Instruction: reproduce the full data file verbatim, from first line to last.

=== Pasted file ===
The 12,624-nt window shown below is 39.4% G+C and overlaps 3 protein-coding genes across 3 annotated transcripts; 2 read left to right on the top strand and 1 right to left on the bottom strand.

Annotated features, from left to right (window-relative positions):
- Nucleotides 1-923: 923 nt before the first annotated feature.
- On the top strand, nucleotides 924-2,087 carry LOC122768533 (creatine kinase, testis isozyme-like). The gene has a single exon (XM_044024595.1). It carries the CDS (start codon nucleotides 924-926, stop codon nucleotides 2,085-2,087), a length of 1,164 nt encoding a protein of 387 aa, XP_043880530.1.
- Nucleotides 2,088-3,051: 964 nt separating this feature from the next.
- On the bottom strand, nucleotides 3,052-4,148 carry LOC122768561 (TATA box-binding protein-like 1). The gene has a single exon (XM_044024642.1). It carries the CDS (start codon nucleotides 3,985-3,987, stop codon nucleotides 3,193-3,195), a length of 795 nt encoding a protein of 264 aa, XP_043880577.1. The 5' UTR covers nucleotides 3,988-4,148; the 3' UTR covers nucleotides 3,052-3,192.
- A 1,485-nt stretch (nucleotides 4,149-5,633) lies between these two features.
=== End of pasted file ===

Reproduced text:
The 12,624-nt window shown below is 39.4% G+C and overlaps 3 protein-coding genes across 3 annotated transcripts; 2 read left to right on the top strand and 1 right to left on the bottom strand.

Annotated features, from left to right (window-relative positions):
- Nucleotides 1-923: 923 nt before the first annotated feature.
- On the top strand, nucleotides 924-2,087 carry LOC122768533 (creatine kinase, testis isozyme-like). The gene has a single exon (XM_044024595.1). It carries the CDS (start codon nucleotides 924-926, stop codon nucleotides 2,085-2,087), a length of 1,164 nt encoding a protein of 387 aa, XP_043880530.1.
- Nucleotides 2,088-3,051: 964 nt separating this feature from the next.
- On the bottom strand, nucleotides 3,052-4,148 carry LOC122768561 (TATA box-binding protein-like 1). The gene has a single exon (XM_044024642.1). It carries the CDS (start codon nucleotides 3,985-3,987, stop codon nucleotides 3,193-3,195), a length of 795 nt encoding a protein of 264 aa, XP_043880577.1. The 5' UTR covers nucleotides 3,988-4,148; the 3' UTR covers nucleotides 3,052-3,192.
- A 1,485-nt stretch (nucleotides 4,149-5,633) lies between these two features.